Dilemma of informed consent in precision medicine

By PANG CONG and WANG GUOYU / 07-29-2021 / (Chinese Social Sciences Today)

A new model CT machine is on display at the medical devices exhibition sector of China International Import Expo in Shanghai, on Nov.7, 2020. Photo: CFP

Breakthroughs in gene sequencing technology have revolutionized the field of biomedicine and ushered us into a new era of precision medicine. Precision medicine is defined as “an emerging approach to disease treatment and prevention that takes into account individual differences in each person’s genes, environment and lifestyle.” The development of precision medicine, represented by genetic testing, has greatly advanced medical research, benefited patients’ lives and health, and created a huge genetic testing industry.
However, the practice of precision medicine has brought great challenges to the implementation of informed consent—a basic ethical norm in the clinical field. For example, it is impossible to convey the huge amount of information brought by genetic testing, and there is no unified standard on what to inform patients of and what not to. Also, the vast majority of patients have a limited understanding of relevant technical or medical knowledge necessary to provide informed consent.
Informed consent
Informed consent is an individual’s autonomous authorization. American philosophers Tom Beauchamp and James Childress postulated seven structural elements essential in informed consent, including competent understanding and decision-making; voluntary decision-making; disclosure of material information; recommending a plan; understanding information and the recommended plan, making decisions in favor of the plan; and authorization of the chosen plan.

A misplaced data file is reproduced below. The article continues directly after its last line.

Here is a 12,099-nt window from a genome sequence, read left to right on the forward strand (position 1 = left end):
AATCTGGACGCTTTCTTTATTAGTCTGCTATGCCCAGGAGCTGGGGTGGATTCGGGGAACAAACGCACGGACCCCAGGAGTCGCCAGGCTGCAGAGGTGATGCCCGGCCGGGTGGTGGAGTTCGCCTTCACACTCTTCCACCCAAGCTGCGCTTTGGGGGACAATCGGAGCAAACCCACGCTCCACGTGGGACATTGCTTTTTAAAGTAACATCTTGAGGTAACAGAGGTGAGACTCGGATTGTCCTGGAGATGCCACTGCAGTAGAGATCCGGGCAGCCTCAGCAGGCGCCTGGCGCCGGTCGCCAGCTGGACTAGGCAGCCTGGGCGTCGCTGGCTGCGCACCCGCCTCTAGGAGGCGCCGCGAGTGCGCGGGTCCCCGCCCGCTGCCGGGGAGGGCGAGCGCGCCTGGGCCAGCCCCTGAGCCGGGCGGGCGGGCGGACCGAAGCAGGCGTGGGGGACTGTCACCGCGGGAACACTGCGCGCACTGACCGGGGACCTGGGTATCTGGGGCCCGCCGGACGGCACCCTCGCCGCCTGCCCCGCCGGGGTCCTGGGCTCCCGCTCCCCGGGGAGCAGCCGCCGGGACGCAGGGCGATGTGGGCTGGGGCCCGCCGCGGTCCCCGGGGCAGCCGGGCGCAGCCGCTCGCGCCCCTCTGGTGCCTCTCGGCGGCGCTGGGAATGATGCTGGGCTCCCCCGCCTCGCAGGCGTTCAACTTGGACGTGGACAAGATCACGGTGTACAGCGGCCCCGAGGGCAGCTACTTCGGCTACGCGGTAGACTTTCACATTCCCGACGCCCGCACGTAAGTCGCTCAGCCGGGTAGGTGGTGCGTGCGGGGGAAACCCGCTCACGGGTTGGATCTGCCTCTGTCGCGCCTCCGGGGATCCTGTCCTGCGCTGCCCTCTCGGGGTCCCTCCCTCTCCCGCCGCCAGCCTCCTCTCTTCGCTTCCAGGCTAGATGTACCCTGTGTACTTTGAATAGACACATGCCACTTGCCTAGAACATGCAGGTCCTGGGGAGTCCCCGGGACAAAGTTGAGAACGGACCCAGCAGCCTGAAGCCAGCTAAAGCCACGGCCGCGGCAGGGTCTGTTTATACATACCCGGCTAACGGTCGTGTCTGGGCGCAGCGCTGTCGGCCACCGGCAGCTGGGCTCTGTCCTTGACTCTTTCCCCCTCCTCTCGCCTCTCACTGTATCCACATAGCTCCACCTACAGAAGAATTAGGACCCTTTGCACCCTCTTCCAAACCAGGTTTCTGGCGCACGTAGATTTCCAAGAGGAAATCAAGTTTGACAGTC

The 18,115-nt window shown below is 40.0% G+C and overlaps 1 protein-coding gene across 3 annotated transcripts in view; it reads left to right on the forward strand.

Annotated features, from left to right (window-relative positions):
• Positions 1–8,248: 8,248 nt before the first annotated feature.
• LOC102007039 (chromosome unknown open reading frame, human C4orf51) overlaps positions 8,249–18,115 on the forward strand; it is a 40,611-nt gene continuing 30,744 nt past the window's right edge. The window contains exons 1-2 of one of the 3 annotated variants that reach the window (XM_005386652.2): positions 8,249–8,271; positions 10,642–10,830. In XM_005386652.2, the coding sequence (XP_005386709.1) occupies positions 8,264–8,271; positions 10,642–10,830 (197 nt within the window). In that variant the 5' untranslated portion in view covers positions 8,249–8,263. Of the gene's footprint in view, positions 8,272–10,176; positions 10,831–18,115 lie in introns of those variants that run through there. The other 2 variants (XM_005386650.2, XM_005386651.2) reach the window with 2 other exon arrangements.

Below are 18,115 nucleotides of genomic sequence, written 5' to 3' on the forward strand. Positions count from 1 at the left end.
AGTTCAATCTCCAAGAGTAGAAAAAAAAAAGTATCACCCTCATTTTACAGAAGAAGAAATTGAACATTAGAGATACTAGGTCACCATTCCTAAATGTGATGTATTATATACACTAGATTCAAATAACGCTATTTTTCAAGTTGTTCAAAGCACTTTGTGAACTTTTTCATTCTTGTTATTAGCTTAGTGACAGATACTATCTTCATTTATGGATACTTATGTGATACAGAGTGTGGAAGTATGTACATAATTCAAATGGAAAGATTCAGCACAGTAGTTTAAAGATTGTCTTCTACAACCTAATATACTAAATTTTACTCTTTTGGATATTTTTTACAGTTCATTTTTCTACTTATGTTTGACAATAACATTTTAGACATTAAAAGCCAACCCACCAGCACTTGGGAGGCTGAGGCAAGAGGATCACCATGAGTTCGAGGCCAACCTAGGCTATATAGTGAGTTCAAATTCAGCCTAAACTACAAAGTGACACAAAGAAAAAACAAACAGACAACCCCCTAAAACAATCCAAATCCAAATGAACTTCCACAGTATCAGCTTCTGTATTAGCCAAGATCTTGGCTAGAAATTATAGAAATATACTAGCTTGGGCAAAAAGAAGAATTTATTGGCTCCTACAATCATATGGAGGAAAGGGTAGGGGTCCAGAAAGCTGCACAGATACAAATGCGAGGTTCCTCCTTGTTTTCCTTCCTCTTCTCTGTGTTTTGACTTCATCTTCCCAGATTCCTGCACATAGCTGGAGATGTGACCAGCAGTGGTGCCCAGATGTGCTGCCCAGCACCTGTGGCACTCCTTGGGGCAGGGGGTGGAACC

So when does “the action to inform” begin? There is a misconception that “informed” means fully disclosing the contents of an informed consent form (ICF) to the patient. However, informed consent begins before the patient is actually presented with the ICF. In fact, the process of genetic counseling, which involves both doctors and patients, includes the doctor’s diagnosis process as well as the patients’ chance to learn about what and why a certain treatment is suggested. 
In this interaction, the patients’ role is not to passively wait to say yes or no to the final medical plans proposed by doctors, but to ask questions and voice concerns. The interaction will directly affect the final medical plan, in which the patients’ autonomy is largely embodied. 
When the final medical plan is determined, patients need to sign the ICF before specific medical measures are implemented, by which time patients actually practice the last step of informed consent—giving authorization. At this stage, the patient’s autonomy is still manifested in the right to veto.
In short, if we can correctly understand the meaning of “informed,” it is not difficult to conclude it is not a separate or redundant step in clinical practice, but closely related to routine outpatient activities. It represents the patient’s need to obtain medical services autonomously, and is an essential part of medical activities, so it is by no means a formality.
Being fully informed is indispensable to carrying out medical activities and showing respect for patient autonomy, so how do doctors and patients communicate in reality and can the requirements of being fully “informed” be met?